All day long I walk the streets of Beirut, getting lost down crammed side streets full of old and new clothing stores, bookstores, record shops. I stop in a tiny old bakery and order a man’ouche, the doughy Lebanese flatbread smeared with olive oil and zaatar—a spice mix of sumac, thyme, and sesame seeds—served hot from the oven. It is comfort food.
Why does this city make me feel so sad? Why do my senses focus on the sound of an unseen baby crying in the dark apartment across the street, the compulsive honking of cars, the melancholy call of the muezzin’s call to prayers from the mosque nearby.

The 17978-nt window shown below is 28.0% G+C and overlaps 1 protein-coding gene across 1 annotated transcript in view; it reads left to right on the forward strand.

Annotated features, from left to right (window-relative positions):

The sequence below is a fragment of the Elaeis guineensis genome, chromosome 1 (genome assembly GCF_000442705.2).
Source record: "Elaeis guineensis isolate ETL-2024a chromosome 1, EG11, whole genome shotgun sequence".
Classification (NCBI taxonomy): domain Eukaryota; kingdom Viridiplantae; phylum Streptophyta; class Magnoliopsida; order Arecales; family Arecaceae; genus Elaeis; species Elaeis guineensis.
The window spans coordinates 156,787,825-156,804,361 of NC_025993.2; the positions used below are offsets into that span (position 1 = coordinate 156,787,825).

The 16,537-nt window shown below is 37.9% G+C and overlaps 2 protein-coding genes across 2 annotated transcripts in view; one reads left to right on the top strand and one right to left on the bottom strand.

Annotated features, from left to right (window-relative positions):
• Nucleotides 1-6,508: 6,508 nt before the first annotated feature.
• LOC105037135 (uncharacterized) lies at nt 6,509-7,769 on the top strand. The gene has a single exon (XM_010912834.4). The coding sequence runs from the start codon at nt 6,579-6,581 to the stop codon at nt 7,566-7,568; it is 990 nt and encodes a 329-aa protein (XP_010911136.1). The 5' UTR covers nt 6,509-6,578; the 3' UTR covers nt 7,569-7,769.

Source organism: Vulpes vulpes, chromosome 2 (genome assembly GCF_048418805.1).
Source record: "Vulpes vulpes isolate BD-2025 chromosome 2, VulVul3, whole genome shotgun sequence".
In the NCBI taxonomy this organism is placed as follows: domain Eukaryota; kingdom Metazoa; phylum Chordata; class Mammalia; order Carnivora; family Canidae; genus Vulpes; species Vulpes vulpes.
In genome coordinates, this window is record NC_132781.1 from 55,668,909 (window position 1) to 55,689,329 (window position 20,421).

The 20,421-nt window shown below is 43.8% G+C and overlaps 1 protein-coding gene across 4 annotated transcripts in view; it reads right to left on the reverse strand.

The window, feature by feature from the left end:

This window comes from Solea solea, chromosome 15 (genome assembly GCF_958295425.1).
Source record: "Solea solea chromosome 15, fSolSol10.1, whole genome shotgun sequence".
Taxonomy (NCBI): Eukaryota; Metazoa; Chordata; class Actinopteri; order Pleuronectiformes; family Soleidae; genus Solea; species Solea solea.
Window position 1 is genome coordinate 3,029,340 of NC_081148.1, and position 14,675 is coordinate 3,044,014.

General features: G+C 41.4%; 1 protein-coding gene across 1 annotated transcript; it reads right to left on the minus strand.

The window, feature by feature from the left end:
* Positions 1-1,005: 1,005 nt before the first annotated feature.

As it turns out, my new hotel, Le Gray, is next door to the white tents where former Prime Minister Rafiq Hariri is buried. I go up to my room just before sunset and stand on the balcony which faces the Mohammed al-Amin Mosque. The sky bruises as the muezzin begins the call to prayers. It is the saddest thing I’ve ever heard, breaking my heart as I look out over the shadowy city. I take a long, hot shower, crawl in to bed, having decided to skip dinner, and close my eyes, though I know sleep will be a difficult thing tonight.
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